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Send comments to erik neuteboom (BETA) | Report this review (#39272) | Review Permalink
Posted Tuesday, July 12, 2005

Review by Progbear
PROG REVIEWER
4 stars Carrying on in the Genesis-oid prog rock style of JESTER, with wailing electric guitars, chimingh 12-strings, harmonic vocals and layers of symphonic keys. This one has a bit more of a lighthearted feel than the dark and brooding JESTER album. Also, a hard-rock feel starts to surface on "Summon up your strength" and live favourite "After the crop". On these songs, Mario Guccio sounds unnervingly like Bon Scott of AC/DC, a very weird effect when pitted against choral Mellotrons!

Apart from the artwork, which is every bit as twisted as that included with JESTER, the urge for surrealism seems to have been tempered here; apart from the latter part of "After the crop" and the tongue-in-cheek reference to the tunes from the JESTER album on "The fifth season", these tunes seem to be more or less Genesis-like story songs.

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Send comments to Progbear (BETA) | Report this review (#46476) | Review Permalink
Posted Monday, September 12, 2005

Review by Heptade
PROG REVIEWER
3 stars This is the first Machiavel album I've heard. It's serviceable late-70s symphonic. There are some strong points- the English vocals are mercifully unaccented and the lyrics aren't bad, although a bit non- descript. The singing is excellent, if a bit twee. A good area of keyboard sounds, el-piano, mellotron and synth are used, and the production is excellent. The guitar playing, especially the acoustic playing, is pleasant but unobtrusive. The band's sound at this point was a mix of Camelish soft prog with a Supertrampish pop sensibility. There seems to be some attempt at Gallic high drama, but it pales in comparison to more histrionic French contemporaries like Ange and Mona Lisa. All in all, a good CD, but not one which left much of a lingering impression. B-grade late 70s European sympho which you'll enjoy if you are a collector of that genre.

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Send comments to Heptade (BETA) | Report this review (#52473) | Review Permalink
Posted Thursday, October 20, 2005

Review by ZowieZiggy
PROG REVIEWER
4 stars This is probably their most symphonic album. A very good introduction to their catalogue if you want to discover this side of their work (which is the more interesting).

The mood is set with "Beyond The Silence". A very strong opener featuring bombastic keyboards and a very dynamic rhythmic section. Great song, indeed. "Summon Up The Strenght" is a bit more hectic. Machiavel will release several songs of this genre. Theme and rhythm changes are nice, but in this song it is a bit loose. Sounds as a collage of different short tunes. Keyboards are Supertramp-oriented (this was already to be noticed in the song "Jester"). The song ends up almost hard-rocking (which is not to dislike me).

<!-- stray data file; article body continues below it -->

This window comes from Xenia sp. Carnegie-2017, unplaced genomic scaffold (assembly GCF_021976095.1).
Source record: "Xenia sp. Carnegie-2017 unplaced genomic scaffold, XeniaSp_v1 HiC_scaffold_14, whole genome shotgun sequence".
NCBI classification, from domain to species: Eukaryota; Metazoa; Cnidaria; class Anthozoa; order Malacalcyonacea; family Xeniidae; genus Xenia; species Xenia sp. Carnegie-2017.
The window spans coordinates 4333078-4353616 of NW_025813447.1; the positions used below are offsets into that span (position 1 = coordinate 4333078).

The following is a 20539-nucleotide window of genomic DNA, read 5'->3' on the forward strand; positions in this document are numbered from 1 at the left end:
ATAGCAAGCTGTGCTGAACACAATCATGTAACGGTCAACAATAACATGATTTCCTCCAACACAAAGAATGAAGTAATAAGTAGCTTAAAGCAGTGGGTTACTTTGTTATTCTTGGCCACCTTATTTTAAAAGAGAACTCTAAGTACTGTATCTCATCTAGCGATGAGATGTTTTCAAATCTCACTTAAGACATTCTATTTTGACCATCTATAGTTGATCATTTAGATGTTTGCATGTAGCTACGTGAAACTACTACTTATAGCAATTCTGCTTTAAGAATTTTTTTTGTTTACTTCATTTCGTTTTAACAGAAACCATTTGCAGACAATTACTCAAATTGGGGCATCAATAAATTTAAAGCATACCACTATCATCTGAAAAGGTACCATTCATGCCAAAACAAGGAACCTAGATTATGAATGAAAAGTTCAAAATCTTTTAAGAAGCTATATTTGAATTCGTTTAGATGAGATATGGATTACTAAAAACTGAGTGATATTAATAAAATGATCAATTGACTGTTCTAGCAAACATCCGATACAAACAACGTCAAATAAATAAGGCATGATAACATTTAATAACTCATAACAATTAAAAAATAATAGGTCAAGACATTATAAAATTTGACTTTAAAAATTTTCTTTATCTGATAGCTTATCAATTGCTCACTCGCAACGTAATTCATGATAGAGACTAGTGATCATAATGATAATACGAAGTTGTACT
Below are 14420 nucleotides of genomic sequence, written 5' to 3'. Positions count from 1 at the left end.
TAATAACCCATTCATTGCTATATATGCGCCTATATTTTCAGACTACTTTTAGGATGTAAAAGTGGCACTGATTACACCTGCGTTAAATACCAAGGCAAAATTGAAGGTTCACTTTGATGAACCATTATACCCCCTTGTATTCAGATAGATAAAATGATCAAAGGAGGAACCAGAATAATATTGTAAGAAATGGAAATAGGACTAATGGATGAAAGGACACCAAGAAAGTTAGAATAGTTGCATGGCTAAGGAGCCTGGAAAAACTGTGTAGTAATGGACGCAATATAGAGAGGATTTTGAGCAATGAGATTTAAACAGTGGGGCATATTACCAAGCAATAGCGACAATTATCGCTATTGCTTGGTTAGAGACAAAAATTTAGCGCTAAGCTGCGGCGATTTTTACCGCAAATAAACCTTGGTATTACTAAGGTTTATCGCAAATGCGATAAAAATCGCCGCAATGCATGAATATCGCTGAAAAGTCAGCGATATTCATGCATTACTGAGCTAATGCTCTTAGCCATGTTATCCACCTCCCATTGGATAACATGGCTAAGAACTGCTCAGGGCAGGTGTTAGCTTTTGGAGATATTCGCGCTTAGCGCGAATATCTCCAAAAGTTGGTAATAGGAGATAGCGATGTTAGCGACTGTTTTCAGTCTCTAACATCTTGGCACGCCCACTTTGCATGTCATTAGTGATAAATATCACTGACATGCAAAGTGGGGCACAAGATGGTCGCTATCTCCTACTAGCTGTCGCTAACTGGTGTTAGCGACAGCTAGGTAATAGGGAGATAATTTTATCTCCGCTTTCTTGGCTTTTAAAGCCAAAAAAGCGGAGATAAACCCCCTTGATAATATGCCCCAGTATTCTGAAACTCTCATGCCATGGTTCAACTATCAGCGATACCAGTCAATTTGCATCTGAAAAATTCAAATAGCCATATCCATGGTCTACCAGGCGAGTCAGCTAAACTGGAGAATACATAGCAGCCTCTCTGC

Now, "Rope Dancer". The first Belgian hit from Machiavel. They will release several popular songs (amongst the Belgian fans). Each of them will have a good airing on Begian radios; and even if some of you might be irritated; I just like them a bunch. I guess that the very melancholic mood, some souvenirs from dancing parties... make this song special to me. So, you'll either press next or listen to it again after the first hearing. I hope the latter will be your choice.

"Rebirth" is not so pleasant. After an almost folkish, medieval intro for over two minutes, the song finally kicks a bit. But the melody is not strong, at times Machiavel will get an ELP-ish sound which is not convincing. The Banks-oriented finale ("Cinema Show) is very pleasant though.

"After The Crop" is probably the heights of their prog production. Again, the typical Machivel structure is there : complex rhythm changes thoughout these 7'52". Crescendo construction etc. It is just a beautiful song. Emotional and gentle during the intro, sounding as "Rope Dancer" a little later, and finally a true rock song during the second part. Another highlight.

Machiavel remains in the Genesis territory with "Mary", a sweet ballad full of romanticism. Nice acoustic guitar and some flute will automatically bring you back to "Trespass". But, that's fine with me. A tranquil moment. An apetizer for the closing number : "The Fifth Season" which has the classic Machiavel signature described earlier on. Another very good song to close this album.